The Wrestling Connoisseur: Okay, I’m a Mark…or How I Learned To Love Pro Wrestling

In Mexico it’s called Lucha. In Japan there is puro resu love. And in the United States it’s just called Pro-Wrestling. I’ve been a wrestling fan since the ’80’s. I remember watching Ricky ‘The Dragon” Steamboat roll up some guy for the win and I was hooked. The on coming years would introduce me to goliaths like Andre the Giant, “Macho Man” Randy Savage, and Jake “The Snake” Roberts-all considered legends today. Years would pass and younger wrestlers rose in rank and the older guys faded out of the picture.

I couldn’t get enough. The local video stores (sort of like Netflix but an actual store that rented large box-like VHS tapes) carried a few pay-per-views. My Dad would rent a few movies and if I was lucky, and often I was, I could rent a Wrestlemania or Summer Slam. But one store in-particular carried another wrestling organization and I was introduced to a whole other group of wrestlers. The story telling was much alike-good guy versus bad guy, over-the-top pageantry, and theme songs. There was too much to appreciate at such a young age but I knew I liked it.

Fast forward to years later and I was still enthralled in the world of wrestling. I wanted to be a wrestler. Friends came over and we practiced the moves. I even practiced on the boxing bag I’d torn down from too much karate. It, too, had graduated to pro-wrestling, from side kicks to suplexes. Of course back then the wrestling business was still quite protected from the outside world. Some people even believed it was still real. Not to mention this was all before the wonders of the internet. How little did I realize that my home state was a hot bed for pro-wrestling.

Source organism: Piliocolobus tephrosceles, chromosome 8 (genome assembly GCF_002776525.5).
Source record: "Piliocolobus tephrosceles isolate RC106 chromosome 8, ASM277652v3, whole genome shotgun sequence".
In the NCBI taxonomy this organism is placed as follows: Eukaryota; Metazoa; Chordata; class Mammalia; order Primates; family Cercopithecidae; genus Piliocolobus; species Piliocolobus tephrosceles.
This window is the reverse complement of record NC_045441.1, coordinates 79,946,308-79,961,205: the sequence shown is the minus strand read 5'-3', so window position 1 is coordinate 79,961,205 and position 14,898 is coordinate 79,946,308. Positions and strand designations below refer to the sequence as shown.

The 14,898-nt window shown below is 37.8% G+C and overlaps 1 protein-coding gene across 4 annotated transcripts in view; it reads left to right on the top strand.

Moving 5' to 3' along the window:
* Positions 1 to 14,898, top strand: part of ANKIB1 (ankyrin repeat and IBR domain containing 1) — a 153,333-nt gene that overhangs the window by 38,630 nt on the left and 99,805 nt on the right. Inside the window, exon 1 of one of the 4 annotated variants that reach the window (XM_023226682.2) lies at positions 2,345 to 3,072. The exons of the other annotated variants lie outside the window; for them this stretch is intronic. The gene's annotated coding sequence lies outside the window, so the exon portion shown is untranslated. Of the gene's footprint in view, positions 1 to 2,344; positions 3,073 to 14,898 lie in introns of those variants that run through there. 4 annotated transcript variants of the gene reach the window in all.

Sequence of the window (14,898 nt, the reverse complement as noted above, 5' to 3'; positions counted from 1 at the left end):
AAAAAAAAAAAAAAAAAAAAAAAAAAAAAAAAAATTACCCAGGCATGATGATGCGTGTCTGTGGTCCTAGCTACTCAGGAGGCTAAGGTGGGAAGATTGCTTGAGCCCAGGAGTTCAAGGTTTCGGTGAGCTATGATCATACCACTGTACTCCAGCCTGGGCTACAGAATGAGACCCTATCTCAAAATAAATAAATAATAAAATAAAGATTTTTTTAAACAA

I moved on with other interests, but wrestling was always there. When I moved to Oregon I finally found an opening. I’d hoped to find Rowdy Roddy Piper but instead I found a wrestling school ran by two older legends: Playboy Buddy Rose and Colonel DeBeers. I wasn’t too familiar with DeBeers, but Buddy Rose had been a vanishing act when I was younger. Later as I dived into wrestling history and matches I’d learn of Rose’s contributions to the wrestling industry. He’d been a cornerstone of wrestling in the North West and many of the wrestlers that had come through the area were better for working with him.

I daydreamed at the idea of training under two legends and starting my own indy wrestling career. I emailed the school and gotten a brief response about cost and times. I never expected to receive a phonecall from Buddy Rose himself one day while driving. It wasn’t a long conversation, but it was telling. It placed me at a crossroads in my life. Buddy Rose invited me to come to a training session and gave me his personal phone number. I never made that leap. Life took a different path. But I look back fondly on that small glimmer at a wrestling window.

That wasn’t the end of my wrestling love though. Along the years my wrestling obsession had lent a hand at taking a real in depth look at what it takes. The point of it all is to bring fans in to pay for shows (or present day-buying shirts, clothes, and toys). The weekly shows are meant to sucker fans into buying the pay-per-views. To do that they have to garner major interests. At the heart of the matter it is a television show and needs massive amounts of story telling. The entire show must stand on its own. Each feud has a story that evolves. Each match needs to tell a physical story in the ring that interacts with the fans. In many ways it’s like writing in general; interesting characters, protagonists, antagonists, plot, subplot, character arcs and so forth. Very rarely do characters stay the same for years. They have to be unique and interesting to survive the cut. And if feuds aren’t interesting they flounder and are easily forgotten and both wrestlers/characters suffer.

I can’t say that pro-wrestling taught me how to write, but it has taught me a lot about telling an ever-evolving story and cause and effect. Characters react to events emotionally and physically both in the ring and within promos and acting. And the wrestlers that stand out the most are the ones with the best stories and the largest characters. Ones fans loved and respected and cared enough about to actually spend money to see more of them. These are the types of complex character I want to write and the stories I want to tell.

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